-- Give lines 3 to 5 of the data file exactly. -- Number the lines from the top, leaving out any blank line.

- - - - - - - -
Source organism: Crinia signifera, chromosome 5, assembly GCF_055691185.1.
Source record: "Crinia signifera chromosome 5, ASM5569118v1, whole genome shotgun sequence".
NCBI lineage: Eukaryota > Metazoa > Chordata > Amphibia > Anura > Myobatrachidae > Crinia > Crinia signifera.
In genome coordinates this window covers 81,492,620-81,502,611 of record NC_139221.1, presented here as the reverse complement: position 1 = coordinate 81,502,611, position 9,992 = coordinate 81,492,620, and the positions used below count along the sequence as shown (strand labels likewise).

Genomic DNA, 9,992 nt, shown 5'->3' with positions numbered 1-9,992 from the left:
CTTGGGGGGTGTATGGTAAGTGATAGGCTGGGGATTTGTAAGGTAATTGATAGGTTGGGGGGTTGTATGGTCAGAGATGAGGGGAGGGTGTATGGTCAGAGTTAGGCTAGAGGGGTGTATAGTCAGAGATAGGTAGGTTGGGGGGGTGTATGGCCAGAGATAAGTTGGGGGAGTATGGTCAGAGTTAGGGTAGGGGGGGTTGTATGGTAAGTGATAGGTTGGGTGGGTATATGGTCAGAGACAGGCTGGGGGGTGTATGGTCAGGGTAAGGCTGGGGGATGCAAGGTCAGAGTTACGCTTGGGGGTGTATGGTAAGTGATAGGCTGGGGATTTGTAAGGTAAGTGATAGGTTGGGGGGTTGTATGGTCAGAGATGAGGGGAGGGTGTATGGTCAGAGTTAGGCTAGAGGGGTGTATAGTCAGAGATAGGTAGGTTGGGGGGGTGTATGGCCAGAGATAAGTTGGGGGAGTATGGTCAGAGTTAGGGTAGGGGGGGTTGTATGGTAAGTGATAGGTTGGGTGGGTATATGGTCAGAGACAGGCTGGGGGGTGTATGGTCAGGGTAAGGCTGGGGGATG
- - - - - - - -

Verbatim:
NCBI lineage: Eukaryota > Metazoa > Chordata > Amphibia > Anura > Myobatrachidae > Crinia > Crinia signifera.
In genome coordinates this window covers 81,492,620-81,502,611 of record NC_139221.1, presented here as the reverse complement: position 1 = coordinate 81,502,611, position 9,992 = coordinate 81,492,620, and the positions used below count along the sequence as shown (strand labels likewise).

Genomic DNA, 9,992 nt, shown 5'->3' with positions numbered 1-9,992 from the left: